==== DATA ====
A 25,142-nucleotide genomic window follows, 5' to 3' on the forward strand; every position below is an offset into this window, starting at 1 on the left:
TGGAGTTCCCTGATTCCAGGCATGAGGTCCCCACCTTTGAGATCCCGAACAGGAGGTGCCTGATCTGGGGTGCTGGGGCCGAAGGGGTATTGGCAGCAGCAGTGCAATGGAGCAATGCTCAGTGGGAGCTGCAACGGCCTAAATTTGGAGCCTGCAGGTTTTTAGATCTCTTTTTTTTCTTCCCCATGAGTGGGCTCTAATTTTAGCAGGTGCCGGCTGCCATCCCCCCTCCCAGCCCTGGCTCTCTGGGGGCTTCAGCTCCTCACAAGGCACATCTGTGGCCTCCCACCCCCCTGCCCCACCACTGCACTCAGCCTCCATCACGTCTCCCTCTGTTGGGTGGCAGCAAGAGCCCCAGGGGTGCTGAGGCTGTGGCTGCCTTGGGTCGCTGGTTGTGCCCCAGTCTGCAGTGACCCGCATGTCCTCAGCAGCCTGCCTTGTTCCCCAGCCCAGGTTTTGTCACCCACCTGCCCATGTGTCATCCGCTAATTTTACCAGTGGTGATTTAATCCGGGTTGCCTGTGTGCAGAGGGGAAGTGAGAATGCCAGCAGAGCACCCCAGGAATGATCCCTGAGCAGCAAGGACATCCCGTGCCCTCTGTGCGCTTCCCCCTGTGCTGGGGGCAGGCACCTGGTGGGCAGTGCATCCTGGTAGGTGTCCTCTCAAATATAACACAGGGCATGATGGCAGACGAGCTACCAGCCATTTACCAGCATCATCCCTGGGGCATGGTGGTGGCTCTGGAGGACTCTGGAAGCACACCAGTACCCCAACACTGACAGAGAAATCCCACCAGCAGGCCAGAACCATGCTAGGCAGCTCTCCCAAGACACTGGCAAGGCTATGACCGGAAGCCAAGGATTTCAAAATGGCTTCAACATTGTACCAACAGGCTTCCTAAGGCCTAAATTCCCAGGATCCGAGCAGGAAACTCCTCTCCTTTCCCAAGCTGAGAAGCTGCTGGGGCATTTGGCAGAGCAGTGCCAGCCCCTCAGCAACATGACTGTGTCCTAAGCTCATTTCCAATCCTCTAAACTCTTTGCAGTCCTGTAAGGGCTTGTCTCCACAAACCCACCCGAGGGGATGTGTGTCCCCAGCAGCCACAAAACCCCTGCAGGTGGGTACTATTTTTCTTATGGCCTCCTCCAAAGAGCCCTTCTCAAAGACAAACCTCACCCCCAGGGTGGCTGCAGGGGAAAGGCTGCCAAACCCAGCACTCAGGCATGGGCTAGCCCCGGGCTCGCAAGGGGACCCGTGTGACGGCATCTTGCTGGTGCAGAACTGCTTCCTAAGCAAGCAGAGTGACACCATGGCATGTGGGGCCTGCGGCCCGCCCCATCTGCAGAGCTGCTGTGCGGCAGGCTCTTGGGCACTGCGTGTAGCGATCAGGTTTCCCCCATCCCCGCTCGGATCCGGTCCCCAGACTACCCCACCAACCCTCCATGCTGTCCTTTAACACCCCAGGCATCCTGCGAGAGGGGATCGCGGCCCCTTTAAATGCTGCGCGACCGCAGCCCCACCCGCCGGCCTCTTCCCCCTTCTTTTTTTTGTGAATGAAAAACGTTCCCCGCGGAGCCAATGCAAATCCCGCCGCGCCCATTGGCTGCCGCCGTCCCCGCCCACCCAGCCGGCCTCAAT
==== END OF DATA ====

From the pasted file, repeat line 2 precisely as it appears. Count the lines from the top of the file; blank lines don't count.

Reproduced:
TGGAGTTCCCTGATTCCAGGCATGAGGTCCCCACCTTTGAGATCCCGAACAGGAGGTGCCTGATCTGGGGTGCTGGGGCCGAAGGGGTATTGGCAGCAGCAGTGCAATGGAGCAATGCTCAGTGGGAGCTGCAACGGCCTAAATTTGGAGCCTGCAGGTTTTTAGATCTCTTTTTTTTCTTCCCCATGAGTGGGCTCTAATTTTAGCAGGTGCCGGCTGCCATCCCCCCTCCCAGCCCTGGCTCTCTGGGGGCTTCAGCTCCTCACAAGGCACATCTGTGGCCTCCCACCCCCCTGCCCCACCACTGCACTCAGCCTCCATCACGTCTCCCTCTGTTGGGTGGCAGCAAGAGCCCCAGGGGTGCTGAGGCTGTGGCTGCCTTGGGTCGCTGGTTGTGCCCCAGTCTGCAGTGACCCGCATGTCCTCAGCAGCCTGCCTTGTTCCCCAGCCCAGGTTTTGTCACCCACCTGCCCATGTGTCATCCGCTAATTTTACCAGTGGTGATTTAATCCGGGTTGCCTGTGTGCAGAGGGGAAGTGAGAATGCCAGCAGAGCACCCCAGGAATGATCCCTGAGCAGCAAGGACATCCCGTGCCCTCTGTGCGCTTCCCCCTGTGCTGGGGGCAGGCACCTGGTGGGCAGTGCATCCTGGTAGGTGTCCTCTCAAATATAACACAGGGCATGATGGCAGACGAGCTACCAGCCATTTACCAGCATCATCCCTGGGGCATGGTGGTGGCTCTGGAGGACTCTGGAAGCACACCAGTACCCCAACACTGACAGAGAAATCCCACCAGCAGGCCAGAACCATGCTAGGCAGCTCTCCCAAGACACTGGCAAGGCTATGACCGGAAGCCAAGGATTTCAAAATGGCTTCAACATTGTACCAACAGGCTTCCTAAGGCCTAAATTCCCAGGATCCGAGCAGGAAACTCCTCTCCTTTCCCAAGCTGAGAAGCTGCTGGGGCATTTGGCAGAGCAGTGCCAGCCCCTCAGCAACATGACTGTGTCCTAAGCTCATTTCCAATCCTCTAAACTCTTTGCAGTCCTGTAAGGGCTTGTCTCCACAAACCCACCCGAGGGGATGTGTGTCCCCAGCAGCCACAAAACCCCTGCAGGTGGGTACTATTTTTCTTATGGCCTCCTCCAAAGAGCCCTTCTCAAAGACAAACCTCACCCCCAGGGTGGCTGCAGGGGAAAGGCTGCCAAACCCAGCACTCAGGCATGGGCTAGCCCCGGGCTCGCAAGGGGACCCGTGTGACGGCATCTTGCTGGTGCAGAACTGCTTCCTAAGCAAGCAGAGTGACACCATGGCATGTGGGGCCTGCGGCCCGCCCCATCTGCAGAGCTGCTGTGCGGCAGGCTCTTGGGCACTGCGTGTAGCGATCAGGTTTCCCCCATCCCCGCTCGGATCCGGTCCCCAGACTACCCCACCAACCCTCCATGCTGTCCTTTAACACCCCAGGCATCCTGCGAGAGGGGATCGCGGCCCCTTTAAATGCTGCGCGACCGCAGCCCCACCCGCCGGCCTCTTCCCCCTTCTTTTTTTTGTGAATGAAAAACGTTCCCCGCGGAGCCAATGCAAATCCCGCCGCGCCCATTGGCTGCCGCCGTCCCCGCCCACCCAGCCGGCCTCAAT